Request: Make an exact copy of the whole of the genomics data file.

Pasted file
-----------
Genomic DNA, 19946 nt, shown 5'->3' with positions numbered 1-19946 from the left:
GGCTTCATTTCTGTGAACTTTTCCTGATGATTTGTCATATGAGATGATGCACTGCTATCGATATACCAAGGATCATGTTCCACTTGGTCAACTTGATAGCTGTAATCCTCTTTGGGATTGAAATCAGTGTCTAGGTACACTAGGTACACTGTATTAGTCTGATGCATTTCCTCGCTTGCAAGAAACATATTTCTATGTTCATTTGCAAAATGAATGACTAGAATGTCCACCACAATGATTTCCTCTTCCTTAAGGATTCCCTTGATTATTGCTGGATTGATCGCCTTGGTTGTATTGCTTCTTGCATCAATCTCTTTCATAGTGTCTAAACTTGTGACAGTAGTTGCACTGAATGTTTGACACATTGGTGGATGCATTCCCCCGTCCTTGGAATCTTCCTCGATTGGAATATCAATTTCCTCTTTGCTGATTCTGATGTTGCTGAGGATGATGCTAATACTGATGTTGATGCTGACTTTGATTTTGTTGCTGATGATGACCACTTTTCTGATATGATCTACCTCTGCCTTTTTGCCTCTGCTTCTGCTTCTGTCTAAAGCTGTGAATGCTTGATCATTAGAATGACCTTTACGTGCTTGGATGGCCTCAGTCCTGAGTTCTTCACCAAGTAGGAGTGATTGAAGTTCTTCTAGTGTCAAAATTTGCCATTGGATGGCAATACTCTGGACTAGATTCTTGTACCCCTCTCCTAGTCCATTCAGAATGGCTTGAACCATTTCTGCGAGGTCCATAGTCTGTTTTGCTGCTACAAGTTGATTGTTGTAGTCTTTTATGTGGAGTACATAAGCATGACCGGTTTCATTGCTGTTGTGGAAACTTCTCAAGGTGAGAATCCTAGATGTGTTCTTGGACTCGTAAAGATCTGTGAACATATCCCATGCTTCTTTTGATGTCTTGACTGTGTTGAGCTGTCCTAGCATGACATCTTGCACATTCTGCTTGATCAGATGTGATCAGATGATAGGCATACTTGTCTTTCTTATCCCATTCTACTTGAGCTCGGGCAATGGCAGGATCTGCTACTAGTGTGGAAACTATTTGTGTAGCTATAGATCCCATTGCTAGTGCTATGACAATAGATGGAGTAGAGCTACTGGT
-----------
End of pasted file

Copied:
Genomic DNA, 19946 nt, shown 5'->3' with positions numbered 1-19946 from the left:
GGCTTCATTTCTGTGAACTTTTCCTGATGATTTGTCATATGAGATGATGCACTGCTATCGATATACCAAGGATCATGTTCCACTTGGTCAACTTGATAGCTGTAATCCTCTTTGGGATTGAAATCAGTGTCTAGGTACACTAGGTACACTGTATTAGTCTGATGCATTTCCTCGCTTGCAAGAAACATATTTCTATGTTCATTTGCAAAATGAATGACTAGAATGTCCACCACAATGATTTCCTCTTCCTTAAGGATTCCCTTGATTATTGCTGGATTGATCGCCTTGGTTGTATTGCTTCTTGCATCAATCTCTTTCATAGTGTCTAAACTTGTGACAGTAGTTGCACTGAATGTTTGACACATTGGTGGATGCATTCCCCCGTCCTTGGAATCTTCCTCGATTGGAATATCAATTTCCTCTTTGCTGATTCTGATGTTGCTGAGGATGATGCTAATACTGATGTTGATGCTGACTTTGATTTTGTTGCTGATGATGACCACTTTTCTGATATGATCTACCTCTGCCTTTTTGCCTCTGCTTCTGCTTCTGTCTAAAGCTGTGAATGCTTGATCATTAGAATGACCTTTACGTGCTTGGATGGCCTCAGTCCTGAGTTCTTCACCAAGTAGGAGTGATTGAAGTTCTTCTAGTGTCAAAATTTGCCATTGGATGGCAATACTCTGGACTAGATTCTTGTACCCCTCTCCTAGTCCATTCAGAATGGCTTGAACCATTTCTGCGAGGTCCATAGTCTGTTTTGCTGCTACAAGTTGATTGTTGTAGTCTTTTATGTGGAGTACATAAGCATGACCGGTTTCATTGCTGTTGTGGAAACTTCTCAAGGTGAGAATCCTAGATGTGTTCTTGGACTCGTAAAGATCTGTGAACATATCCCATGCTTCTTTTGATGTCTTGACTGTGTTGAGCTGTCCTAGCATGACATCTTGCACATTCTGCTTGATCAGATGTGATCAGATGATAGGCATACTTGTCTTTCTTATCCCATTCTACTTGAGCTCGGGCAATGGCAGGATCTGCTACTAGTGTGGAAACTATTTGTGTAGCTATAGATCCCATTGCTAGTGCTATGACAATAGATGGAGTAGAGCTACTGGT